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PLACE NAMES AND PINE NEEDLES: OLD AND MODERN HOKKU

Yesterday I mentioned the problem of allusion in old Japanese hokku, and how if one does not know or understand the allusion, one cannot understand such a verse at all.

There is also — in old hokku — the additional complication of place names. It is all too easy to misunderstand these as well, because of course in traditional Japanese writing there were no capital letters to indicate a proper name.  So one either understood that the writer was using a place name or one did not.

An example is this hokku, which in Blyth’s translation is:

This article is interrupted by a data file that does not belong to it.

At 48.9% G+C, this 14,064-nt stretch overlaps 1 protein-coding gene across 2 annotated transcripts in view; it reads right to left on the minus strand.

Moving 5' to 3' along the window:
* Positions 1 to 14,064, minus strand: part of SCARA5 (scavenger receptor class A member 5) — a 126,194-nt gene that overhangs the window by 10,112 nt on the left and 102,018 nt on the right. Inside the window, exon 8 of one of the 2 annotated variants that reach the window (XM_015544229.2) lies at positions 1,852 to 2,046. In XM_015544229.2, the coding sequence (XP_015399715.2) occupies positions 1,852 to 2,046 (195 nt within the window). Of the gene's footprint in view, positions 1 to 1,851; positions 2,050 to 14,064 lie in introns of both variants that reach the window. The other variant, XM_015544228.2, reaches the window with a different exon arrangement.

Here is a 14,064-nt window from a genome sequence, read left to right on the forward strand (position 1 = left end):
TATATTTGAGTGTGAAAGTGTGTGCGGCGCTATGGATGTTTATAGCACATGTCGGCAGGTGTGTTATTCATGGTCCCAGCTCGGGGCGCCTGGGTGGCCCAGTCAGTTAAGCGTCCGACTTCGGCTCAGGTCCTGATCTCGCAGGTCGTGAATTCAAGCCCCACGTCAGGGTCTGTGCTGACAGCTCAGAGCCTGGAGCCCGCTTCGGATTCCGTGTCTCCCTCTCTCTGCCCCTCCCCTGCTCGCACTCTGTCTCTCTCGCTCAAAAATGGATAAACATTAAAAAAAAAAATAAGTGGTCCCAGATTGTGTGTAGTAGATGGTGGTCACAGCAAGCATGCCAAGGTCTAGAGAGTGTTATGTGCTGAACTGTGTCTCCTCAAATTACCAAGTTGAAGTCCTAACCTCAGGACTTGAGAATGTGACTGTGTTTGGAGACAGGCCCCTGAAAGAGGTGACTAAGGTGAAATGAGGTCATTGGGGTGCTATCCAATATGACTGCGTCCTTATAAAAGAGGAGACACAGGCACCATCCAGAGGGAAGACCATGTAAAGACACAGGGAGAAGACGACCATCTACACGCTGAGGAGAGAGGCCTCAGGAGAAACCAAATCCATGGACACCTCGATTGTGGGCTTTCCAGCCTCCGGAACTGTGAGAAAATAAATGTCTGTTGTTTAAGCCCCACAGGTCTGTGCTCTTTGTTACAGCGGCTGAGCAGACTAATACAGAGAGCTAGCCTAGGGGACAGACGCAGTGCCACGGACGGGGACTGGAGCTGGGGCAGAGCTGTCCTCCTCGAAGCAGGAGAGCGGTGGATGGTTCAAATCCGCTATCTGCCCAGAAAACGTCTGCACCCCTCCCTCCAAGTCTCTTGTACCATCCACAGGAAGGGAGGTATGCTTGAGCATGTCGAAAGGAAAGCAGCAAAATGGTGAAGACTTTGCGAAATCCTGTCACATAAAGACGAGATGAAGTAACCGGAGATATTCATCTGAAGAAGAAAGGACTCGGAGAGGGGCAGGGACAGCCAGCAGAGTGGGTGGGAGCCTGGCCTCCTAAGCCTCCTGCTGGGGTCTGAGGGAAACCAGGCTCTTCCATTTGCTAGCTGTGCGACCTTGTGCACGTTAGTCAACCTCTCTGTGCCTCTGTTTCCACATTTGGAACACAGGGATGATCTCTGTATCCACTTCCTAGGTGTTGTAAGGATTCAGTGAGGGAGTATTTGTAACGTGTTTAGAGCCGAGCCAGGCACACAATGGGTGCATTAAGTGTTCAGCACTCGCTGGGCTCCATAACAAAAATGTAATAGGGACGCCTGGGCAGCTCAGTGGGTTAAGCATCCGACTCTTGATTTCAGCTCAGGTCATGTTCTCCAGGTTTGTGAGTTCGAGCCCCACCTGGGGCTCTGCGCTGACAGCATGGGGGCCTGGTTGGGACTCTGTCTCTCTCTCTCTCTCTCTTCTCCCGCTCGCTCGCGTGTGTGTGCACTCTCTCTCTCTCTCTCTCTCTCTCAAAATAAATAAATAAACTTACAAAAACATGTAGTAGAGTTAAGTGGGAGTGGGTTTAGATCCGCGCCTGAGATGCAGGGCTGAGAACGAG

A clear waterfall;
Into the ripples
Fall green pine needles.

It is a pleasant, cool summer hokku (and according to the traditional hokku calendar, we are now in summer).  But Blyth does not tell the reader that “clear waterfall,” (kiyo taki) in the original verse is actually a proper name, Kiyotaki, a mountain stream near a place in Japan also called Kiyotaki.  So Bashō was really writing:

Kiyotaki;
Into the ripples
Fall green pine needles.

Whether Blyth knew this or not is immaterial, because his translation has made the verse significant and accessible for Westerners, whereas the “proper name” version would mean little to them.

The Japanese reader would have known that Kiyotaki was a place name that meant literally “Clear Waterfall,” but the Kiyotaki in Japan is a particular, narrow mountain stream and not a waterfall, located near a place also called Kiyotaki.  For the Westerner to take all of this into account does not help the verse at all as a hokku.  So we could either take it rather literally, as Blyth did in his translation, or we could go with what the Kiyotaki actually is, like this: